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Apple Earnings: Every Silver Lining Has A Cloud

While Apple's fourth-quarter earnings defied the economic slowdown, breaking its own revenue and earnings records even in the middle of the malaise, the news wasn't all good.
While Apple's fourth-quarter earnings defied the economic slowdown, breaking its own revenue and earnings records even in the middle of the malaise, the news wasn't all good.First, the good news: Apple reported increased profits and revenues, buoyed by strong Mac and iPhone sales. The company sold 2.5 million Macs in the quarter ending Dec. 27, a 9% increase year-over-year, results which far outpaced the PC industry as a whole, which saw sales drop slightly. iPod shipments rose 3% year-over-year, to 22.7 million units, and iPhone shipments soared 88% to 4.4 million units.

Apple TV, a product which Jobs himself dismissed as a "hobby," is doing pretty well, with sales up 300% over the past year. "However let me be clear, we still consider this a hobby," said COO Tim Cook, who is running the company day-to-day during CEO Steve Jobs's leave of absence. Cook added: "It is clear the movie rental business is working and there are more customers who want to try it. We will continue to invest there, because we believe there is something there for us in the future."

But the news wasn't all good. Apple's growth took a "hit, but not a dive," writes Ars Technica. iPod sales growth is slowing. "iPod sales growth has been slowing for a while as the reason for buying changes-fewer people are looking to get their first iPod, and more are simply interested in upgrading to the latest model."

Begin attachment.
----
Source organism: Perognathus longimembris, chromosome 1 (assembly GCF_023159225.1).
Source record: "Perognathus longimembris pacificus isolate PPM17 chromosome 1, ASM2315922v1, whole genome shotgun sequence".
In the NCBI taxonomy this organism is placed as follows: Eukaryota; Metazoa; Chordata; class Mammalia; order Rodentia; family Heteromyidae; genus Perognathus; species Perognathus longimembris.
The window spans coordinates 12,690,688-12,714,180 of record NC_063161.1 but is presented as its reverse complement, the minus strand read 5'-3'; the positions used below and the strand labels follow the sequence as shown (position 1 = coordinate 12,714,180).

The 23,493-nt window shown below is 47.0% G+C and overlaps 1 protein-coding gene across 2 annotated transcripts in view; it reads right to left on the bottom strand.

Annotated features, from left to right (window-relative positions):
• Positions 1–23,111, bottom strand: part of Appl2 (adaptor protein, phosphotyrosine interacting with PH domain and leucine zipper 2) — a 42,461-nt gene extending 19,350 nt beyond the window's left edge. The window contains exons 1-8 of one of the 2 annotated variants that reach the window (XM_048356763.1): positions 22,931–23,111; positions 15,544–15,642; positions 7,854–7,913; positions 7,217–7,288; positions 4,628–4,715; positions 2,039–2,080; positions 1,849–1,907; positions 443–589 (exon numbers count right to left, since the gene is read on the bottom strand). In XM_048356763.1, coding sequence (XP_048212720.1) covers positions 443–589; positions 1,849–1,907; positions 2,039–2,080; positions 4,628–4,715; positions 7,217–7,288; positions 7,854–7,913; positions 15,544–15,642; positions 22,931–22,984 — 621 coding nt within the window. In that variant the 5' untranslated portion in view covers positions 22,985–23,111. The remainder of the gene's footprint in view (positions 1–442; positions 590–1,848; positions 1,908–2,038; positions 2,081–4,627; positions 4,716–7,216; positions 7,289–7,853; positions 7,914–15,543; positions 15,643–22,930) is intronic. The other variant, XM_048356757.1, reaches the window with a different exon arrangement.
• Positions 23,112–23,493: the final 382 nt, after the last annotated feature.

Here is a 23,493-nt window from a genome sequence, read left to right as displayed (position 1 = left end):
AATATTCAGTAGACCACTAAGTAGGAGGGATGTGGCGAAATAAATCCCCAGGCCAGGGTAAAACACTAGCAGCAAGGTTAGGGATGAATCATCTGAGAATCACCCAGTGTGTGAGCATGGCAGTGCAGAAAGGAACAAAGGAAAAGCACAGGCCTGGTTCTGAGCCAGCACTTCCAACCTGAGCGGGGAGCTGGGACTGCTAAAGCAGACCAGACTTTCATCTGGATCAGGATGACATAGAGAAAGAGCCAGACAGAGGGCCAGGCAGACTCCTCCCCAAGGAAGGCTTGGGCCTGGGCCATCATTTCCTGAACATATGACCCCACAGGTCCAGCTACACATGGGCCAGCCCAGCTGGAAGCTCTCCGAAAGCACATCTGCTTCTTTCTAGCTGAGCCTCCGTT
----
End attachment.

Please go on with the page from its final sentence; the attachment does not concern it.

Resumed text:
I quibble with Ars's conclusion here -- how much of slowing iPod growth came from people who decided to buy an iPhone instead? The iPhone incorporates an iPhone; a person switching from an iPod to a iPhone is hardly a failure for Apple, any more than diminishing black-and-white TV sales in the 1960s meant television was going out of style (it just meant that color TV was becoming mainstream).

More bad news: Mac sales dropped by about 90,000 from the previous quarter, compared with the year earlier, when quarterly sales increased when the holiday arrived.

Still, despite the bad spots, Apple's earnings were a powerful beacon of light in otherwise gloomy dark times (especially in contrast to Microsoft's gloomy financials.)

Editor's Choice
Sara Peters, Editor-in-Chief, InformationWeek / Network Computing
John Edwards, Technology Journalist & Author
John Edwards, Technology Journalist & Author
James M. Connolly, Contributing Editor and Writer